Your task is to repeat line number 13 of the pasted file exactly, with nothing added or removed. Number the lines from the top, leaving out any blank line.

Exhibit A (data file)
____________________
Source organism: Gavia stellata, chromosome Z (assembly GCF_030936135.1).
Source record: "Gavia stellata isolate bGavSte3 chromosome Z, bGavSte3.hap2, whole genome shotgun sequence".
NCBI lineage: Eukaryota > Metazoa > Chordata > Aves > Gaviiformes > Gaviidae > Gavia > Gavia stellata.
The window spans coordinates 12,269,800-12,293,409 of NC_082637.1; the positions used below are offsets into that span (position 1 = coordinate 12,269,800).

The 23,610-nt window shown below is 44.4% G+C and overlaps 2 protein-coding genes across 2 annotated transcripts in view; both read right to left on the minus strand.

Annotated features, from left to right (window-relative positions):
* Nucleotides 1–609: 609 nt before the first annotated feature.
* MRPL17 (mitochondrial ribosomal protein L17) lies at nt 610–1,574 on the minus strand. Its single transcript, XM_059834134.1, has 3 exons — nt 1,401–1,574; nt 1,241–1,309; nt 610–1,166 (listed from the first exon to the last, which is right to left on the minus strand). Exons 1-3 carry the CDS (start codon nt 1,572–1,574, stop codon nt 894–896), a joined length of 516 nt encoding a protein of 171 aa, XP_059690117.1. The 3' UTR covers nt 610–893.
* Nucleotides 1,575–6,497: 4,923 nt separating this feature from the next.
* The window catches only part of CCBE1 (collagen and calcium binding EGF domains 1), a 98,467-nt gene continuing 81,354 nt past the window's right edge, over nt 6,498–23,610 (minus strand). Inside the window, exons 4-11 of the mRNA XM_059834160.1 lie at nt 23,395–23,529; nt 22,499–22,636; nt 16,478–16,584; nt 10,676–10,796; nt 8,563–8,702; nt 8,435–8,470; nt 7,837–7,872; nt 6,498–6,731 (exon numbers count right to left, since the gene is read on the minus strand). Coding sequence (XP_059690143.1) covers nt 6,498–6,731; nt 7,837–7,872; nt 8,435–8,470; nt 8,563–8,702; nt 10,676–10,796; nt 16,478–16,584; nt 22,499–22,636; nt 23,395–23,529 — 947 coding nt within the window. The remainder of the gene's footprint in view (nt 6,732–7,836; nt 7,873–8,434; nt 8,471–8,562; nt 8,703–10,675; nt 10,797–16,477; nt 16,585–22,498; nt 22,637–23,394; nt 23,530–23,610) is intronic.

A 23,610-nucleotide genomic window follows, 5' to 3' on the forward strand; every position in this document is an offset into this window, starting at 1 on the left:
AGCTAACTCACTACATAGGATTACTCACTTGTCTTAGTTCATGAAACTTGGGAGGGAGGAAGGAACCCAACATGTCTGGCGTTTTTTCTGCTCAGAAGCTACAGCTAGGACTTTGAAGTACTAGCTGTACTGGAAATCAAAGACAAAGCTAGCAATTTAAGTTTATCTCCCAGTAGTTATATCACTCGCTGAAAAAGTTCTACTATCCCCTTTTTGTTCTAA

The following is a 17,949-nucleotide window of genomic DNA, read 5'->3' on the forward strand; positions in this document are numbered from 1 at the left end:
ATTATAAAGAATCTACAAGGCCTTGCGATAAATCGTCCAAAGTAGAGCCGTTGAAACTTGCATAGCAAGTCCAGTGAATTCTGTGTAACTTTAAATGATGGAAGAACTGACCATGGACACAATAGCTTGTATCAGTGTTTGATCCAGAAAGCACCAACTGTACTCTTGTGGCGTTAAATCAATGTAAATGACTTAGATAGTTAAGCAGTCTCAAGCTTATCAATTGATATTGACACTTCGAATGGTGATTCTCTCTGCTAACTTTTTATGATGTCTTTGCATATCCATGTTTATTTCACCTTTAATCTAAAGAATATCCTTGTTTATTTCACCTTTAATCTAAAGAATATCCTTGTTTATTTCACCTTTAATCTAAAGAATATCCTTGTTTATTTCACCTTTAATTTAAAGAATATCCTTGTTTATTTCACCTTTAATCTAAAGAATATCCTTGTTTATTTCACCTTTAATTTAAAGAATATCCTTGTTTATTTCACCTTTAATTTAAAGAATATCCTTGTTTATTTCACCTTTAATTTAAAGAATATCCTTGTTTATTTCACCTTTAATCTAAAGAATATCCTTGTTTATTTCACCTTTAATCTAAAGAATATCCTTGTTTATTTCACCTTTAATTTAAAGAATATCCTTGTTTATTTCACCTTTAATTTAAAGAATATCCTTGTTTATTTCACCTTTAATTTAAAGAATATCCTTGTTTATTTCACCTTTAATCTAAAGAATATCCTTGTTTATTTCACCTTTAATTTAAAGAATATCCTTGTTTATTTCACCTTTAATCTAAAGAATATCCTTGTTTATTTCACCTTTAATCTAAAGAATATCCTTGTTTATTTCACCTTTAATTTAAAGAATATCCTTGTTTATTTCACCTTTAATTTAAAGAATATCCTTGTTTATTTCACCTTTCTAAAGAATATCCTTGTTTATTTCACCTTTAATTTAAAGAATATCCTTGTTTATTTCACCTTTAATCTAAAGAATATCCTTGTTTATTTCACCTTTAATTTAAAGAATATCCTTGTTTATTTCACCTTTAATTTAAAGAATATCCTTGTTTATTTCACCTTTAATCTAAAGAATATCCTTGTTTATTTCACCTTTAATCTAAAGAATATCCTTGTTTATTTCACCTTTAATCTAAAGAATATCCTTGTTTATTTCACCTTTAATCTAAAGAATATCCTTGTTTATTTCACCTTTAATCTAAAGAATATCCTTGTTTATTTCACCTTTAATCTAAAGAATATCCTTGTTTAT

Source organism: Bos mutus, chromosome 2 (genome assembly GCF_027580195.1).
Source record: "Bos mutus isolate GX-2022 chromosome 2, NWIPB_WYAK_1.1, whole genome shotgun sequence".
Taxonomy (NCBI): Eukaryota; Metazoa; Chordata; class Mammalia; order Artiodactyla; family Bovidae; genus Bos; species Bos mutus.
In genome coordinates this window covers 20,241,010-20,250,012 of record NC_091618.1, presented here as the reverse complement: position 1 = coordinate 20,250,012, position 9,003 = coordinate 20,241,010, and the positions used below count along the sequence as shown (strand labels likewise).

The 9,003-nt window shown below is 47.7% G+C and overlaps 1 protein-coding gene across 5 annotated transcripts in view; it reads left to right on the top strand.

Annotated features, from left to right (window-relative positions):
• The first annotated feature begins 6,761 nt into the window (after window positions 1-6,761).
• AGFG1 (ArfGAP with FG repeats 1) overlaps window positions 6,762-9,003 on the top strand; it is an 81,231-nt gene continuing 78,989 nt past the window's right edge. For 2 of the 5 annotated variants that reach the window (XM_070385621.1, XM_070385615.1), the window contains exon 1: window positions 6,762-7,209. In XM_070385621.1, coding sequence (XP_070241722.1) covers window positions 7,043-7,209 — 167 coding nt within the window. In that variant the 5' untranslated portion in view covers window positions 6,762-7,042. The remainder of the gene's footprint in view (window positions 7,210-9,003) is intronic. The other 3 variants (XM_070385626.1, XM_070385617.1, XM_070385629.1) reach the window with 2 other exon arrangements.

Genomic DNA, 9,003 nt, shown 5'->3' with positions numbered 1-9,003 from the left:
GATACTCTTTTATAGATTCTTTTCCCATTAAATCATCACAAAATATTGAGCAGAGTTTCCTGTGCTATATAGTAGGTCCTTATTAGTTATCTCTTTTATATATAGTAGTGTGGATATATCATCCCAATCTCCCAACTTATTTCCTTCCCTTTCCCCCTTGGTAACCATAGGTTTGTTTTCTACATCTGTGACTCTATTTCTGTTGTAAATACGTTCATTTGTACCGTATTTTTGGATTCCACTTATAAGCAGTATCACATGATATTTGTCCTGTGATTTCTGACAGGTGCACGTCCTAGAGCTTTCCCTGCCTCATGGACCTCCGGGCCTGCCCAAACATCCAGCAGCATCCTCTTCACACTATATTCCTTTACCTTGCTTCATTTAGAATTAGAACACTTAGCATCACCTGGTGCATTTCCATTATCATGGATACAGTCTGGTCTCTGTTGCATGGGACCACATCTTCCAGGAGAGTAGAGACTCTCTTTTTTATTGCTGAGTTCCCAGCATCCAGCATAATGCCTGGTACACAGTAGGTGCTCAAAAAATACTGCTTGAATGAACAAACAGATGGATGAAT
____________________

The following is a 17,949-nucleotide window of genomic DNA, read 5'->3' on the forward strand; positions in this document are numbered from 1 at the left end: